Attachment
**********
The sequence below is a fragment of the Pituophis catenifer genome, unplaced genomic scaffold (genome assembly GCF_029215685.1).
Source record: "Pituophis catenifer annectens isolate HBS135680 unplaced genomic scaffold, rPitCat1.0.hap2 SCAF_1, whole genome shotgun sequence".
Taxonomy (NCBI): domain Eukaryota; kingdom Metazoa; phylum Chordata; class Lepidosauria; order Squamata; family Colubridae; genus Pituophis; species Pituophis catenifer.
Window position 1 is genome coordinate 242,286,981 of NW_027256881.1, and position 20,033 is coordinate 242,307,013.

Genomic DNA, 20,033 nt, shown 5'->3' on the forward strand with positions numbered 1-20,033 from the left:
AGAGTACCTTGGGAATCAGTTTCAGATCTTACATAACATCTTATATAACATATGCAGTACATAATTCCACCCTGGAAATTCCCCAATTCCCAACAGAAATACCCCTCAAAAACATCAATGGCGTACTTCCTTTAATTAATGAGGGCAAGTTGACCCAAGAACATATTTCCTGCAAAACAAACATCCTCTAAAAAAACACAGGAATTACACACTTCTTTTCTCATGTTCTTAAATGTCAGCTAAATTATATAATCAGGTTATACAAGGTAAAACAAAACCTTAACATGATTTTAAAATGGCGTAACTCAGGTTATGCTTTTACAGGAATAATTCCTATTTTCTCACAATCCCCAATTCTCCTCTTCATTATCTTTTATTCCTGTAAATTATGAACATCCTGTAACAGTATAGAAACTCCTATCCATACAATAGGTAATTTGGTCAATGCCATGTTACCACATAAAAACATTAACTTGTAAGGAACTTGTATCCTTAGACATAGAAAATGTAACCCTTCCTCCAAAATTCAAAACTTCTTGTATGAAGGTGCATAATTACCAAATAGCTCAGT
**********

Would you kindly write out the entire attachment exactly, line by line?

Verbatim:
The sequence below is a fragment of the Pituophis catenifer genome, unplaced genomic scaffold (genome assembly GCF_029215685.1).
Source record: "Pituophis catenifer annectens isolate HBS135680 unplaced genomic scaffold, rPitCat1.0.hap2 SCAF_1, whole genome shotgun sequence".
Taxonomy (NCBI): domain Eukaryota; kingdom Metazoa; phylum Chordata; class Lepidosauria; order Squamata; family Colubridae; genus Pituophis; species Pituophis catenifer.
Window position 1 is genome coordinate 242,286,981 of NW_027256881.1, and position 20,033 is coordinate 242,307,013.

Genomic DNA, 20,033 nt, shown 5'->3' on the forward strand with positions numbered 1-20,033 from the left:
AGAGTACCTTGGGAATCAGTTTCAGATCTTACATAACATCTTATATAACATATGCAGTACATAATTCCACCCTGGAAATTCCCCAATTCCCAACAGAAATACCCCTCAAAAACATCAATGGCGTACTTCCTTTAATTAATGAGGGCAAGTTGACCCAAGAACATATTTCCTGCAAAACAAACATCCTCTAAAAAAACACAGGAATTACACACTTCTTTTCTCATGTTCTTAAATGTCAGCTAAATTATATAATCAGGTTATACAAGGTAAAACAAAACCTTAACATGATTTTAAAATGGCGTAACTCAGGTTATGCTTTTACAGGAATAATTCCTATTTTCTCACAATCCCCAATTCTCCTCTTCATTATCTTTTATTCCTGTAAATTATGAACATCCTGTAACAGTATAGAAACTCCTATCCATACAATAGGTAATTTGGTCAATGCCATGTTACCACATAAAAACATTAACTTGTAAGGAACTTGTATCCTTAGACATAGAAAATGTAACCCTTCCTCCAAAATTCAAAACTTCTTGTATGAAGGTGCATAATTACCAAATAGCTCAGT